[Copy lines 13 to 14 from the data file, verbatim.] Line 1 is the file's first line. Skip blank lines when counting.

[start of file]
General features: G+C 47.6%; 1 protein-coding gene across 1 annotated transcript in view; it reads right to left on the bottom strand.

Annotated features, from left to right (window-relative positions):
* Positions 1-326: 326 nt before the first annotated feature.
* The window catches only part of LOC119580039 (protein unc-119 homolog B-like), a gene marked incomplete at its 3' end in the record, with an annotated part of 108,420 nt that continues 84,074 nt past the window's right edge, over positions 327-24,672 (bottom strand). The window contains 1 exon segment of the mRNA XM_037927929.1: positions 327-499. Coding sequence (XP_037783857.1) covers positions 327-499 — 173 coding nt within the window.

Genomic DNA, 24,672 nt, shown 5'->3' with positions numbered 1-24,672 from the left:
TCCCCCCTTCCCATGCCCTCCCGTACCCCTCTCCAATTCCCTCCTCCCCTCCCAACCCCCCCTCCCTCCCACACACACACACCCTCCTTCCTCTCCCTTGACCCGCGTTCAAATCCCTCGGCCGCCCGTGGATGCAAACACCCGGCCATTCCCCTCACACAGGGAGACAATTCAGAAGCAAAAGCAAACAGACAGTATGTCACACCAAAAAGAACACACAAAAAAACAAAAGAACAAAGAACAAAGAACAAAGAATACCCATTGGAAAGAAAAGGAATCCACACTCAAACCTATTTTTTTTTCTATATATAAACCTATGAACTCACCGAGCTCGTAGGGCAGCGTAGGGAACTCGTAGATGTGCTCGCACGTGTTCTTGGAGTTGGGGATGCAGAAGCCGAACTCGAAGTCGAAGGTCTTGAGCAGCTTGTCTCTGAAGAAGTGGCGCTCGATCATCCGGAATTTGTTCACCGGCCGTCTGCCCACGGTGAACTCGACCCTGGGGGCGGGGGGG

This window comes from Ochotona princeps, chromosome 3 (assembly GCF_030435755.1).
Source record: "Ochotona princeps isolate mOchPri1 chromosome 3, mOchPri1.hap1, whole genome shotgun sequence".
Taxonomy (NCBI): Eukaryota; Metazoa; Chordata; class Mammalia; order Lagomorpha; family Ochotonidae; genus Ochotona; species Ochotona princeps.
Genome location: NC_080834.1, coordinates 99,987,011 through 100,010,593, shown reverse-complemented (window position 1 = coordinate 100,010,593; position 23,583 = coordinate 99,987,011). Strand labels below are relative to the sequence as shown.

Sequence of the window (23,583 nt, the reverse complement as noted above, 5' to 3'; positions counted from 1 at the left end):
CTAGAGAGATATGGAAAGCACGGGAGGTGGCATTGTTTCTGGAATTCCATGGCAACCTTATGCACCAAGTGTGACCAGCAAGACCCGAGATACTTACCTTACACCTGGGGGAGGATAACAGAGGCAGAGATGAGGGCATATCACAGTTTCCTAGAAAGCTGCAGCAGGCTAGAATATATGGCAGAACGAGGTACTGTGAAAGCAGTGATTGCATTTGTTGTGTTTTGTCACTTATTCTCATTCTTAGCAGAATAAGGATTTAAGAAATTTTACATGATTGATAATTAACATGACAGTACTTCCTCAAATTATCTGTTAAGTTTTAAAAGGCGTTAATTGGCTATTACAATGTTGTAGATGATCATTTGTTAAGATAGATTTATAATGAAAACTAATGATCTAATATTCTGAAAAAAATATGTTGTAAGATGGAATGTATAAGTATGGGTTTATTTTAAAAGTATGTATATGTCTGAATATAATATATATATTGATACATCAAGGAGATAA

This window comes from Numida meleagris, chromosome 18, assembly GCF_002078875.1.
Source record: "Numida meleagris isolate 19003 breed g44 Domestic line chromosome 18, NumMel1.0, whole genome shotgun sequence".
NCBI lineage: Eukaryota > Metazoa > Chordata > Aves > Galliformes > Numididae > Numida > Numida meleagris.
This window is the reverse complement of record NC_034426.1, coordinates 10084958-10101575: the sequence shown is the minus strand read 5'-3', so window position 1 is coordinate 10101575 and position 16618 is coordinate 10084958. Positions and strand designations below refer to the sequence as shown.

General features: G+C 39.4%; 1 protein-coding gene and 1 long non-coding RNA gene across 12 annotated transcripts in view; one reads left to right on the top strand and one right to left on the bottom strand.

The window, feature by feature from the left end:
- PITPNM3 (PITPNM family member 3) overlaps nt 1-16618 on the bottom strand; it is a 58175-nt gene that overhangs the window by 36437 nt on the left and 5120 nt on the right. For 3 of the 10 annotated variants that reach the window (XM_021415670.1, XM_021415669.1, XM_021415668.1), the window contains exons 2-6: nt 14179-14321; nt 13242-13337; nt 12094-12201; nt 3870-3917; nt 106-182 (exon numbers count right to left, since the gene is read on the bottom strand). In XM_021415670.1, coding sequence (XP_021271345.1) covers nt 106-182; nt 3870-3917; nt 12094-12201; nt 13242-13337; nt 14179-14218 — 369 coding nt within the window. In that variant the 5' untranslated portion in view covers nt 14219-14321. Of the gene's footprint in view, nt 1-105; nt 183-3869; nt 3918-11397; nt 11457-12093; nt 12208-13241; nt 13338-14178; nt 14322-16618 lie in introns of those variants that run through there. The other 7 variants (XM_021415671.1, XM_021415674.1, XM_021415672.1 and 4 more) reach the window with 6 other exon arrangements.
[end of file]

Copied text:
This window comes from Numida meleagris, chromosome 18, assembly GCF_002078875.1.
Source record: "Numida meleagris isolate 19003 breed g44 Domestic line chromosome 18, NumMel1.0, whole genome shotgun sequence".